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The University of Southampton
ArchaeologyPart of Humanities

Prehistoric Agents in My Computer: How to get them to tell us stories Seminar

15:00 - 17:00
10 May 2012
Avenue Campus Archaeological Computing Research Group Lab Building 65a Room 3043 University of Southampton SO17 1BF

For more information regarding this seminar, please email Dr Graeme Earl at .

Event details

Part of the Archaeology Seminar Series

Our ancient pasts are filled with untold stories awaiting discovery. How much we can learn about them depended upon the data that we can retrieve, and form meaningful relationships from. But there are only so much data available. Even when technology has advanced to a point where the rate and quality of acquisition of spatial and temporal data have increased manifold, the information derived can be a limiting factor to a deeper insight of past cultural developments. Assembling data into visual information via the reconstruction of virtual worlds through real-time computer graphics are providing new ways of interpreting landscapes, monuments and objects. However, there is almost always nothing that is alive in those virtual worlds - there are no ‘behaviours' and ‘life' to complete the picture. A novel way of deriving new types of information is the use of Artificial Intelligence and Artificial Life for simulating behaviour and life. Submerged under the oceans in both the East and the West are vast landscapes inundated as a consequence of global warming after the last Ice Age. These ancient landscapes are the "last frontiers of archaeological discovery" as one prominent archaeologist indicated. The realisation of the existence of landscapes of such scale, one which was once populated with flora and fauna and inhabited by a multitude of people, naturally raises questions as to final destinations of these ancient societies. It would be extremely useful if we have the technology to travel back in time not only to see, but also to communicate with them. Is the present state of technological developments helping us to probe the past with questions that was once difficult to answer? I have strong belief that the more we progress technologically into the future, the more we are in touch with the past. The lecture covers the state of technology in real-time interactive visualisation and agent-based modelling. It aims to provide a glimpse into key topics on technical challenges that is required for large complex simulation scenarios when vegetation, animals, and social interaction become a priority.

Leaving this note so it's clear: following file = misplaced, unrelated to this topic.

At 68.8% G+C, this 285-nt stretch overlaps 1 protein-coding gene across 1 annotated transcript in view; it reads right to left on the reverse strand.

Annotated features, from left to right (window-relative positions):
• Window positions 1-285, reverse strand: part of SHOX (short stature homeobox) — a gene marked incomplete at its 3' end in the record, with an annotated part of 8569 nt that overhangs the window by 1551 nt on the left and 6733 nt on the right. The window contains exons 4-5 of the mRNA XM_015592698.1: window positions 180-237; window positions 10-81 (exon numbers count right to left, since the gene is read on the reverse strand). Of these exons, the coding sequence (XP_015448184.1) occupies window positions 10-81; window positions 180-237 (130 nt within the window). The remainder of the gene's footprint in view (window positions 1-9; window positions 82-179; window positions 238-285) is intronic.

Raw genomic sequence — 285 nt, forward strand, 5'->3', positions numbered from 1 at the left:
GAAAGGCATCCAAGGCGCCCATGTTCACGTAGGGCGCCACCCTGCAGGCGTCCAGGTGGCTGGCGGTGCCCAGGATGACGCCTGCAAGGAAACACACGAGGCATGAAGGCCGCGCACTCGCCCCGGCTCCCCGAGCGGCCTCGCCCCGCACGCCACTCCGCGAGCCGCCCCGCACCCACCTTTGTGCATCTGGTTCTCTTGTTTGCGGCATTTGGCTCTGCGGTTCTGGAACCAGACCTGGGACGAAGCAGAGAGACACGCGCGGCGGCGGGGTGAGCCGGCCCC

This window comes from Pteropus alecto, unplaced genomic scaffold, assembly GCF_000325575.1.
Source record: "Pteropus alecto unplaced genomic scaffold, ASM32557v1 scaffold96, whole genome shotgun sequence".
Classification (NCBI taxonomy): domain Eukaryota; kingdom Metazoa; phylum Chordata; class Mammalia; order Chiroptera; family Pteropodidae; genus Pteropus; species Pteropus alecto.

Speaker information

Dr Eugene Ch'ng, University of Birmingham. Dr Eugene Ch’ng is Senior Lecturer at the University of Birmingham. He directs technological developments at the IBM Visual and Spatial Technology Centre and the Heritage and Cultural Learning Hub. Dr Ch’ng innovates user experience of digital heritage using emerging hardware and information computation. He has formal education in a number of fields (Fine Arts, Interior Architecture, Computer Science and, Electronic, Electrical and Computer Engineering). He specialises in interactive 3D, enhanced Virtual Environments, Agent-based Modelling for marine and terrestrial ecology that requires large computing clusters for processing of agent-interaction and visualisation. The fusion of 3D visualisation and agent-based modelling is a unique strength that is applicable to a wide variety of research. Dr Ch’ng is a member of the IEEE Computer Society.

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